Friday, May 1, 2015

Schlumbergera seedling no. 082

Yes, Schlumbergera seedlings can still bloom in colors other than orange. Sometimes lots of colors other than orange: this one starts out pink and light yellow (as a bud), becomes red, orange, and white as it opens, and then turns pink/magenta as it ages. So the photos in this post may not look like they came from the same plant -- but they did.

It was pretty exciting to see a new array of photos from TinEye, not to mention a little disorienting (where did all the orange go?) but this was one of those rare cases when I was able to settle on a name without having to consider and reject them one by one.

First, an honorable mention: I think this is the first time I've submitted Schlumbergera colors to TinEye and had it suggest a photo of a Schlumbergera back.1 So I thought about making it a MS Excel joke and calling it "Circular Reference."

But the name I settled on was a combination name from two different photos. First, I got new fruit-related suggestions from TinEye. Ordinarily I get mostly tomatoes, and occasionally grapefruit, but what came up for 082A was a lot of cranberries, strawberries, and pomegranates. Strawberries in particular. (one, two, three) In person, there really is something sort of strawberryish about the color: it would definitely fit. And I'm very fond of strawberries. So maybe "Strawberry-_________".

Second, one of the photos that came up showed a person who reminded me very, very strongly of someone I used to know. It wasn't that person, of course; it was someone about twenty years younger, and from a different country. But the resemblance (the hair! the facial expression!) was strong enough that a lot of memories and feelings about that person welled up, and I realized I was probably never going to have a satisfactory resolution to my life's story with that person, and although I was basically okay with never having that resolved, all the feelings were still there, at something very close to their original level of intensity, and it was surprising and sort of uncomfortable.

I was sure there was probably some word for that experience, and I figured that if there were, I would probably find it at The Dictionary of Obscure Sorrows, since that's the sort of thing he specializes in, but I didn't find anything that seemed right. So then I tried asking MetaFilter2 for nomenclatural help, and they suggested several terms for the person in the photo.3 Not everything worked for what I was intending, but four stuck out as plausible things to name a seedling:

Schadengeist (the idea was "harm-ghost," in German, though Ivynettle says it doesn't really come across that way)

Madeleine (from the madeleine in Proust's Remembrance of Things Past, as well as a character, Madeline, in Hitchock's Vertigo, which I don't think I've seen; my understanding is that Madeline's role in the movie involves the same person-who-strongly-resembles-another-person situation as my experience)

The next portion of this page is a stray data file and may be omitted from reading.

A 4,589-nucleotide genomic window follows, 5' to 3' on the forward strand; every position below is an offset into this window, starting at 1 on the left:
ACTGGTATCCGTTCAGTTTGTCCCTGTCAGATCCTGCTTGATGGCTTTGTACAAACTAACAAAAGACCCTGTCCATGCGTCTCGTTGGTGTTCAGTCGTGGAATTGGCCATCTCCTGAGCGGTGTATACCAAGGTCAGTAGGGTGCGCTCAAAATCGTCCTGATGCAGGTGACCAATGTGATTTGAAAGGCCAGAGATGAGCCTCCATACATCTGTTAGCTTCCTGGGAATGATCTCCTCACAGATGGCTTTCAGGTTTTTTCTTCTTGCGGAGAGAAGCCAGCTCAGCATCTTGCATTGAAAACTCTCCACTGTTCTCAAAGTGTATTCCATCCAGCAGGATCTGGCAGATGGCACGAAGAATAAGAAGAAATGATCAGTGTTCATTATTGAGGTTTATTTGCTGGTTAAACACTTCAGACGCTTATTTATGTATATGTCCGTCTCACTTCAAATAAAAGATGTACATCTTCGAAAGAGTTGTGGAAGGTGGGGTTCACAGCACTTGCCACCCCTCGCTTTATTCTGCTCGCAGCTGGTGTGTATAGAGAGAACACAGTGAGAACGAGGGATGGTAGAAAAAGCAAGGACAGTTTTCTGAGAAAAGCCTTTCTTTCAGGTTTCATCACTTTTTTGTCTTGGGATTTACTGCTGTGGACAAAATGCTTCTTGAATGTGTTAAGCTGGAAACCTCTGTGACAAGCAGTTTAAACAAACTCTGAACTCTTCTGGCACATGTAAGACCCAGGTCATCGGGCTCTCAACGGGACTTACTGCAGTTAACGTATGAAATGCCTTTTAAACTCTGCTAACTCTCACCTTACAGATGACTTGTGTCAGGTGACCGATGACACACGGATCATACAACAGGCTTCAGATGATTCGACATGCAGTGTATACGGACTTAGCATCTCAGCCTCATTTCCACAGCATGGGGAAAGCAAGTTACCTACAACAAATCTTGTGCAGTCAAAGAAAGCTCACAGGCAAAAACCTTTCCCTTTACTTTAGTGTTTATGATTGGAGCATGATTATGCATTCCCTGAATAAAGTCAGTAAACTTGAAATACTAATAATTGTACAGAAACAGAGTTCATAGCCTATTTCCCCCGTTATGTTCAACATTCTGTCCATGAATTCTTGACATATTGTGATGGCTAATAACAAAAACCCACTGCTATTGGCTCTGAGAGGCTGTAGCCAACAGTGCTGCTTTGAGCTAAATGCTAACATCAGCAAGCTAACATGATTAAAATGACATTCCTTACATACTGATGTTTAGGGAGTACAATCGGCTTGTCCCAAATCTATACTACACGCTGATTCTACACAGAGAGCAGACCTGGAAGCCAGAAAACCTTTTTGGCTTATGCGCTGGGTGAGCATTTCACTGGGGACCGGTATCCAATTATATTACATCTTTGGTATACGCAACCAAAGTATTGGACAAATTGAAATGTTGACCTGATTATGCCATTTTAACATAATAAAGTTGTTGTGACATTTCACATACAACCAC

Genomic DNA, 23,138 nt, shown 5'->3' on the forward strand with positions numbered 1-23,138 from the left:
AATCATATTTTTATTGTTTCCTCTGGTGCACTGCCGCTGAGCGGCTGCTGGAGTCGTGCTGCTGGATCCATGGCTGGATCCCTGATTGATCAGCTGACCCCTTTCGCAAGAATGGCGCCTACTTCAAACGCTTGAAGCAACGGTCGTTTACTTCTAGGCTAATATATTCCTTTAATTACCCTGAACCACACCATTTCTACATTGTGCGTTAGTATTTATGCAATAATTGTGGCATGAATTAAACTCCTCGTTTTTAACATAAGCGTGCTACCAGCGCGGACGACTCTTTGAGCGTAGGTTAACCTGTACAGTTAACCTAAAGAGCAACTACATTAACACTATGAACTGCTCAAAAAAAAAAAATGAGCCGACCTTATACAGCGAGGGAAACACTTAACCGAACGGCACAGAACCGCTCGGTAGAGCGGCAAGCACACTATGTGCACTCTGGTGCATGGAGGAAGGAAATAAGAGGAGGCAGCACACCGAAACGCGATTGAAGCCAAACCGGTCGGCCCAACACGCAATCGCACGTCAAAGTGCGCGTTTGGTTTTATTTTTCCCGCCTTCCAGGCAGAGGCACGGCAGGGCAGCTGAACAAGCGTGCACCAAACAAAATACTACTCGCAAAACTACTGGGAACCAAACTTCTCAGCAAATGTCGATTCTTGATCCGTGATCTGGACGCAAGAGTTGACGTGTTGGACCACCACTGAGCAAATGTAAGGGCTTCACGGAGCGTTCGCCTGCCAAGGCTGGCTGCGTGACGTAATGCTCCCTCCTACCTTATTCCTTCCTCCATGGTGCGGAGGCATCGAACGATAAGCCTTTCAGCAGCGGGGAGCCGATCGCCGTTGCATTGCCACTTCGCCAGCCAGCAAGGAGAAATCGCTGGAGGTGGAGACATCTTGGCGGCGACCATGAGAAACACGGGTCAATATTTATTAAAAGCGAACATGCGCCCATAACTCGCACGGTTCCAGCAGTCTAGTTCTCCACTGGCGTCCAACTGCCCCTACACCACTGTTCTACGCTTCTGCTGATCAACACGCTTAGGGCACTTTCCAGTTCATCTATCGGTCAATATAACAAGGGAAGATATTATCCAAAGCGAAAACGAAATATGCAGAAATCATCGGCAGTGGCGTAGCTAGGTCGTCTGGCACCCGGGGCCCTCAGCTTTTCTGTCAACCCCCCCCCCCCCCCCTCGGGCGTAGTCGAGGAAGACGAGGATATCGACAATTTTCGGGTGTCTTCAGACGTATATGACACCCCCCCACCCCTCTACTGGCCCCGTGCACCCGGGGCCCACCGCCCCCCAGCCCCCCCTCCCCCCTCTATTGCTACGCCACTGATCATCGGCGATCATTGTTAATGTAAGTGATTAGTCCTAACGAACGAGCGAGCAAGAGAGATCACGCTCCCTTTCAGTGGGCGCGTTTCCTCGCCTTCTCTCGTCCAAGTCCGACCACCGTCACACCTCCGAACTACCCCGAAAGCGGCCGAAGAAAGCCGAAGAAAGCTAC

Saudade (one of those words that winds up on "untranslatable in English" lists a lot; my understanding is that it's roughly "bittersweet nostalgia for something irretrievably lost," in Portuguese, but has a more elaborate article about it)

Revenant (a person who returns after a long absence, often a ghost or spirit that's returned from the dead but not necessarily)

My understanding of German is minimal, and "schadengeist" seems to emphasize harm more than the situation warrants -- yes, stuff with this person was painful at the time, but it's been many years since I've seen them, and seeing the photo of their double wasn't scary or painful as much as just really surprising and intense. And "revenant" didn't really work on the grounds that they're neither actually dead nor actually returned.

I had more or less decided that I wanted to work "strawberry" in there somewhere too, so that left "Strawberry Saudade," which has a pleasing sound to it and is more or less emotionally accurate, or "Strawberry Madeleine," which emphasizes the shock-of-remembering thing more, plus is a thing that might actually exist. (I was eventually able to confirm that they in fact do exist.)

Ultimately, I liked the concreteness of Strawberry Madeleine more than I liked the consonance of Strawberry Saudade, so Strawberry Madeleine it is.


1 Flickr people apparently don't take a lot of photos of orange Schlumbergeras.
2 Oh yeah -- I signed up for MetaFilter a while back. I'm "Spathe Cadet" there. (That groan you just made inside, over the pun? That groan took me more than a year to settle on. I would have joined MeFi ages ago if I hadn't been so worried about choosing the right user name.)
3 Which I'm deliberately not linking the photo, by the way, because the only conceivable thing linking it to an actual person publicly could accomplish would be to make it weirder and more personal. I feel like it's already pretty weird and personal.


Diana at Garden on the Edge said...

I really like this name and the slightly sad, slightly sweet sense of nostalgia it brings.

Pat the Plant said...

Strawberry Madeleine is an excellent name for the plant and the flower looks lovely. You know the story of the man chased by a tiger who falls off a cliff? Proust's afternoon tea and the cliff-dangler are a great juxtaposition.

I can't help thinking that if the Portuguese stopped singing fados long enough to look up nostalgia in a dictionary they would find that it does translate saudade (and sehnsucht) quite adequately. No word can be translated accurately without an essay on the subtleties of the culture that uses it, of course.